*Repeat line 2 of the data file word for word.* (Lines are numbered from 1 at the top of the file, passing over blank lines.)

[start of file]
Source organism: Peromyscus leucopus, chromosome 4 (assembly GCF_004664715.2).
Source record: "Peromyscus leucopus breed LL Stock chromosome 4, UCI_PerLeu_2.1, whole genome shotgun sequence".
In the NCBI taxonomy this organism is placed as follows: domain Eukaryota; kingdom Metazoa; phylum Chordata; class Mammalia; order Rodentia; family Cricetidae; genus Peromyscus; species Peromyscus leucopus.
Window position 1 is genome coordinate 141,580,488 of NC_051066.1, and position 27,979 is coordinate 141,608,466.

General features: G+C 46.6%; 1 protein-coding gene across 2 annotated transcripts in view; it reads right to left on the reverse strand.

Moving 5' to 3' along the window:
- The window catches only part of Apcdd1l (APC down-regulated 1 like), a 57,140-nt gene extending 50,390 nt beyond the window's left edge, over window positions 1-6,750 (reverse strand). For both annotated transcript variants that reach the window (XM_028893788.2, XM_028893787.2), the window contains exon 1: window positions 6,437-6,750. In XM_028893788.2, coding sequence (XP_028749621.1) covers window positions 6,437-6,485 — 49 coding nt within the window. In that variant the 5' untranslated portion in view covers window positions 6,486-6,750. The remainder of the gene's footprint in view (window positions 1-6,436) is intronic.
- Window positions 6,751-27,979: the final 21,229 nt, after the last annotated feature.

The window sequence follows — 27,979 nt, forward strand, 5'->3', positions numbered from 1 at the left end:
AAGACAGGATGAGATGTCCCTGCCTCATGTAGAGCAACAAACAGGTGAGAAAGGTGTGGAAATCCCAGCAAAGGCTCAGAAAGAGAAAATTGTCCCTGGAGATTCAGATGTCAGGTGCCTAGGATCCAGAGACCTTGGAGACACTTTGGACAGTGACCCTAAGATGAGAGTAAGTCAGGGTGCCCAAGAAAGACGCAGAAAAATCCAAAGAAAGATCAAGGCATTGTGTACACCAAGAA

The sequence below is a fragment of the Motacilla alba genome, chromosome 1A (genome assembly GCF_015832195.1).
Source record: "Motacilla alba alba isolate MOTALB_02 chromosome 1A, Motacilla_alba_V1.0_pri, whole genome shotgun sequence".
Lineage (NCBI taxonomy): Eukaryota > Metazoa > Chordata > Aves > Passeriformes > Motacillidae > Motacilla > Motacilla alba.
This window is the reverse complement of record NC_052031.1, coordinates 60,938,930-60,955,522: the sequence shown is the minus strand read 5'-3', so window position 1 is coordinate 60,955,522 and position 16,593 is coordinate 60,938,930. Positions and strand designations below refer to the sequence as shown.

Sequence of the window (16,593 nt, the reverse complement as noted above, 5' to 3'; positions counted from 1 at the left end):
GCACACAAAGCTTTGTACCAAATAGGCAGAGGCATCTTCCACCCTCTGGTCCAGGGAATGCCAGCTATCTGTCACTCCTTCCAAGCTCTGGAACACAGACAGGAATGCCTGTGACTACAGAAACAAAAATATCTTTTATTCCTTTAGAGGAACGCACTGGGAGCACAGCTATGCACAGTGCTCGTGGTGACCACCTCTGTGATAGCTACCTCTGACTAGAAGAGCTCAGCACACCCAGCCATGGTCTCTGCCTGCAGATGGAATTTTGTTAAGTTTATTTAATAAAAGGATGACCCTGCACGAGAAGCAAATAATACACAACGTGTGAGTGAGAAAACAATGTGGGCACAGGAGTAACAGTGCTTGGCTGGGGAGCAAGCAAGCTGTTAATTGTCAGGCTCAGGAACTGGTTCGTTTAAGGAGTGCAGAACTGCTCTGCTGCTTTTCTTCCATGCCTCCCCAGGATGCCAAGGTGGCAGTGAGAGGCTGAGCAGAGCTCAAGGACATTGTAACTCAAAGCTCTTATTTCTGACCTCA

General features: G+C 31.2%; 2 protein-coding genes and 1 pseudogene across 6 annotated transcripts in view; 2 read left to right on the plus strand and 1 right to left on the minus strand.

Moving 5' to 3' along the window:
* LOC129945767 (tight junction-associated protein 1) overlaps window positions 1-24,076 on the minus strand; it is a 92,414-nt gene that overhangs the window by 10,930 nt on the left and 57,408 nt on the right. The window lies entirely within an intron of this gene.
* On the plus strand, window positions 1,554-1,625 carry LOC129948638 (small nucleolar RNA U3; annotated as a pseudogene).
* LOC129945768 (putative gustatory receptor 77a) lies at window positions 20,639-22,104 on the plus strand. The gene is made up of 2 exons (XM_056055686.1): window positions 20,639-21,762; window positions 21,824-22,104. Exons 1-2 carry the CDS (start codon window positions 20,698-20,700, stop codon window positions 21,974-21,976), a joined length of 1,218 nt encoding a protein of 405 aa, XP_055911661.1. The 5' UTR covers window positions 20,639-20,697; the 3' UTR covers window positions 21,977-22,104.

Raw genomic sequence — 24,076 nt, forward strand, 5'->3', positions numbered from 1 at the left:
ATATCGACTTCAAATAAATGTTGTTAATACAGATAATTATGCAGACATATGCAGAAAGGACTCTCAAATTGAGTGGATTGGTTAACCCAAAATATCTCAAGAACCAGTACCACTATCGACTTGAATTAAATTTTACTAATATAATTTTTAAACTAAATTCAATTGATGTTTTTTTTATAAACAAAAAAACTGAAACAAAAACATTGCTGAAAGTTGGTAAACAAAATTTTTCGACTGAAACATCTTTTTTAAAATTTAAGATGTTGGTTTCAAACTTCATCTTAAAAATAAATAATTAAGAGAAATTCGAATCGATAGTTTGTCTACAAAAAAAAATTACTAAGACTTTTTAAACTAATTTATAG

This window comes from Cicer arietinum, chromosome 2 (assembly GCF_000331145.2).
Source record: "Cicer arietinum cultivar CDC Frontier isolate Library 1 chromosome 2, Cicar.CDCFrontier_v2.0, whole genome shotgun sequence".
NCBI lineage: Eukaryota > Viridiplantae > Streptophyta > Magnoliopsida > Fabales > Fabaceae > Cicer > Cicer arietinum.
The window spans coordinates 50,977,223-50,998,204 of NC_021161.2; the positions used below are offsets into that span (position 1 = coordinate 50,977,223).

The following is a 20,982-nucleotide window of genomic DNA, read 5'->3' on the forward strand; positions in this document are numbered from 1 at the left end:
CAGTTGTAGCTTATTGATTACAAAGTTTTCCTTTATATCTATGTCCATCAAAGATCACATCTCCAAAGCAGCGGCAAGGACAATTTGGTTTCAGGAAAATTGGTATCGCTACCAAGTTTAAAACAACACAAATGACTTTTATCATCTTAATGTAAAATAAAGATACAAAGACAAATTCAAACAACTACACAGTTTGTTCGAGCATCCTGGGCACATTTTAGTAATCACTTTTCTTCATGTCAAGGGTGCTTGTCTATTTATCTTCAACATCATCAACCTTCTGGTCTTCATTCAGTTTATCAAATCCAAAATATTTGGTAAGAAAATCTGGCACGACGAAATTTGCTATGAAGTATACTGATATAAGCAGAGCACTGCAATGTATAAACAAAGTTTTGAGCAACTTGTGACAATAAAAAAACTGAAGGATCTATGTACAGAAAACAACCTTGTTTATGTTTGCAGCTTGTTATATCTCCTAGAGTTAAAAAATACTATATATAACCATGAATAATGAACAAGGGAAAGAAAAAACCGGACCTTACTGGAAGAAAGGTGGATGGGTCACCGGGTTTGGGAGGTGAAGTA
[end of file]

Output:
Source record: "Peromyscus leucopus breed LL Stock chromosome 4, UCI_PerLeu_2.1, whole genome shotgun sequence".